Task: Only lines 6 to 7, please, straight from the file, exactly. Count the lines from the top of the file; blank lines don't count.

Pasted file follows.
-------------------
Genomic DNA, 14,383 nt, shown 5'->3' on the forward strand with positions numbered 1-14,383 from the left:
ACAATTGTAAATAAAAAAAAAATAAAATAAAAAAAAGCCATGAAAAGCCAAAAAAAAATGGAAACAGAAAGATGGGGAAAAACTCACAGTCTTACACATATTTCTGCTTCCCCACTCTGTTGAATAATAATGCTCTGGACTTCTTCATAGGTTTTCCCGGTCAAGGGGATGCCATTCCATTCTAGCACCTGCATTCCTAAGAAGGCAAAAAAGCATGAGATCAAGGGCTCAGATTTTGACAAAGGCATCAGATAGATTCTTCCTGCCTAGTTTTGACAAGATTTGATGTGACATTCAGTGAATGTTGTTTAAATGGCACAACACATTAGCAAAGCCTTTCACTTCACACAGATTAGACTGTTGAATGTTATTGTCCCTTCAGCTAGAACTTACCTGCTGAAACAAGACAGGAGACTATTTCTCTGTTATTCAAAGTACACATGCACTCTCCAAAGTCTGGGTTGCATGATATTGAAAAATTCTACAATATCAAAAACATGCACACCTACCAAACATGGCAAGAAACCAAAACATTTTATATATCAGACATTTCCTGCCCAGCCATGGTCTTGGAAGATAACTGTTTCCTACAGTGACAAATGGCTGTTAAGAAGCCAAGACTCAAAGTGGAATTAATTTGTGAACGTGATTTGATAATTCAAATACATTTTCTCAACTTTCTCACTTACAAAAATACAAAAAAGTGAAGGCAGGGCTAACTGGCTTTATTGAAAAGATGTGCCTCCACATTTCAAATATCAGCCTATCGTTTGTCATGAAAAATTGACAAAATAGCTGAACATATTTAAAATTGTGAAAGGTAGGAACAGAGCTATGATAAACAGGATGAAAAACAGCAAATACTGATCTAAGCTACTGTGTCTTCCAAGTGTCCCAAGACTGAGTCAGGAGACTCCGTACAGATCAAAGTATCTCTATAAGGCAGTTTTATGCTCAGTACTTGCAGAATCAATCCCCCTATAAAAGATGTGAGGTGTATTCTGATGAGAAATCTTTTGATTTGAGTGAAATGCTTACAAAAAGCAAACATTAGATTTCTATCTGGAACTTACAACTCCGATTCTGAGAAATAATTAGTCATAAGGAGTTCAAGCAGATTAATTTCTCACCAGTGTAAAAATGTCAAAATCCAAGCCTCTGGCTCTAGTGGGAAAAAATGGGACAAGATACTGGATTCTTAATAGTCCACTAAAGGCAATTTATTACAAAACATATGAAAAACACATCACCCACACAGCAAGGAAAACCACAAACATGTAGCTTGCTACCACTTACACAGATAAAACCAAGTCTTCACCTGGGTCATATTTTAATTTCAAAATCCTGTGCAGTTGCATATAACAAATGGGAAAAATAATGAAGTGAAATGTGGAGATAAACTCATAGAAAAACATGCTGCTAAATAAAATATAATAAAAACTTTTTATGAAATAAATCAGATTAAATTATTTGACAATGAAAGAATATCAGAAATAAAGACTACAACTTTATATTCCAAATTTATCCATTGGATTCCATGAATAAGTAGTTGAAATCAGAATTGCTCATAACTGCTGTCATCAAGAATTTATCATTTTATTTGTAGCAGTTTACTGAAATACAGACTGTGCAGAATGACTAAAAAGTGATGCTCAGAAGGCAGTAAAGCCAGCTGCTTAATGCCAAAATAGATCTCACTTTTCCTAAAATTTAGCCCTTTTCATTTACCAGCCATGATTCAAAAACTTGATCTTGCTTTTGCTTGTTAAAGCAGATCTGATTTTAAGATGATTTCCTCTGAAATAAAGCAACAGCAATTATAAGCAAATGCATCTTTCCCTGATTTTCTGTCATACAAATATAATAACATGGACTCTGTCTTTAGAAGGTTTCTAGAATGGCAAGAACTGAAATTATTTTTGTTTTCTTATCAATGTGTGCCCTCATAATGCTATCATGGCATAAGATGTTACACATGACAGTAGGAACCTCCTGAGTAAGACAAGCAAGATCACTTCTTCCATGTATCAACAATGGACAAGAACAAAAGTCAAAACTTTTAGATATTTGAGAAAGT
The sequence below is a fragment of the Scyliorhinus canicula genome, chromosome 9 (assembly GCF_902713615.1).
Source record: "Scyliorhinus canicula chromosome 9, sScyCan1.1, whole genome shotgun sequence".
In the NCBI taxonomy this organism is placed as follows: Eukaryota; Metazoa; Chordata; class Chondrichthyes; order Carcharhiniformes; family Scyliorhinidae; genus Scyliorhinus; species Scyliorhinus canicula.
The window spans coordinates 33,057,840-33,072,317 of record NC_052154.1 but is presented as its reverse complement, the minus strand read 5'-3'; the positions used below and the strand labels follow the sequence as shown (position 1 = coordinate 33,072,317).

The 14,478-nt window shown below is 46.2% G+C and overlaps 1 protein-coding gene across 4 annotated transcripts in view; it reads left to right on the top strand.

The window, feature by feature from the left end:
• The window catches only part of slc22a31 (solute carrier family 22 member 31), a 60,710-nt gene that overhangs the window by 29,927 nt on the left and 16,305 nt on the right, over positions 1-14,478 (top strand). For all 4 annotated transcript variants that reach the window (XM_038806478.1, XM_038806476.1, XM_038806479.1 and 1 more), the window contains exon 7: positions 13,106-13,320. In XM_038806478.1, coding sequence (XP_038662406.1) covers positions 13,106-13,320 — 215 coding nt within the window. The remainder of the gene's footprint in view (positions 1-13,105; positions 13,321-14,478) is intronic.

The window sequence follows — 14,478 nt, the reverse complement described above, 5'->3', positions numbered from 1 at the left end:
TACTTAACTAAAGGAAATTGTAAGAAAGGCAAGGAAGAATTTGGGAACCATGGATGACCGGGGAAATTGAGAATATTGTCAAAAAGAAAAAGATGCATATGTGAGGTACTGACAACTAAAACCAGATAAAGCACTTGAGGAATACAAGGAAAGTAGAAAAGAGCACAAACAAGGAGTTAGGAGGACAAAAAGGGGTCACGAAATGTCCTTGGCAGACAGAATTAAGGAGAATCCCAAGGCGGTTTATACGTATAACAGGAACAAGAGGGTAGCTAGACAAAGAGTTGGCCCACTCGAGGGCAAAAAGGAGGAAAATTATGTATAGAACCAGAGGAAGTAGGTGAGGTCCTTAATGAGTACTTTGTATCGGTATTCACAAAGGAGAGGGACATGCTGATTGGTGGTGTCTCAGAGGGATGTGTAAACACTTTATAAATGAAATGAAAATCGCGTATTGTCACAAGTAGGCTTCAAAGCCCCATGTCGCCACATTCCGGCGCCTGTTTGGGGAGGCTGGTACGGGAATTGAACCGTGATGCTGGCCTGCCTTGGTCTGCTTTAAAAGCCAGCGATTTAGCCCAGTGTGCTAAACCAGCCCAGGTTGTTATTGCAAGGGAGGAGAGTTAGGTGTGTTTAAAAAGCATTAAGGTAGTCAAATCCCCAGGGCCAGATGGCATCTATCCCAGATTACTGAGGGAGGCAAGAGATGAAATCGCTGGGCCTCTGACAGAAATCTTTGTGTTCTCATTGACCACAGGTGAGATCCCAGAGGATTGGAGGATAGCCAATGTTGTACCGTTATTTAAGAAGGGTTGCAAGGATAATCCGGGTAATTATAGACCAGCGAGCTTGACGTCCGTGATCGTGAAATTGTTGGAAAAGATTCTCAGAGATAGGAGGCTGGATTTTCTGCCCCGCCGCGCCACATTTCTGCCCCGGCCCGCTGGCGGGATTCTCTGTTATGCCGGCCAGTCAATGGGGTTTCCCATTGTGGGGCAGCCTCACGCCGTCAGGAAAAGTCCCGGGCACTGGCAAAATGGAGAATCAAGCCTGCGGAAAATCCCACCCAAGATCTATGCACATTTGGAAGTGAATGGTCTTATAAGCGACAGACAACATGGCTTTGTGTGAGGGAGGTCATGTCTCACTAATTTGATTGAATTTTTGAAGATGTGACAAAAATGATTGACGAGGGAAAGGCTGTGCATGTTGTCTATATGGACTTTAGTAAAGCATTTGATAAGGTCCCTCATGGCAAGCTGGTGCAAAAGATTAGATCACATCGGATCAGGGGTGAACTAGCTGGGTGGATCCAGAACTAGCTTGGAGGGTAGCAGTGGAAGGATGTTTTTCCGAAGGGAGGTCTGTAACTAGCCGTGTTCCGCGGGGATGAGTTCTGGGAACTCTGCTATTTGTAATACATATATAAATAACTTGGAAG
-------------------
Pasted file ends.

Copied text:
The window spans coordinates 33,057,840-33,072,317 of record NC_052154.1 but is presented as its reverse complement, the minus strand read 5'-3'; the positions used below and the strand labels follow the sequence as shown (position 1 = coordinate 33,072,317).

The 14,478-nt window shown below is 46.2% G+C and overlaps 1 protein-coding gene across 4 annotated transcripts in view; it reads left to right on the top strand.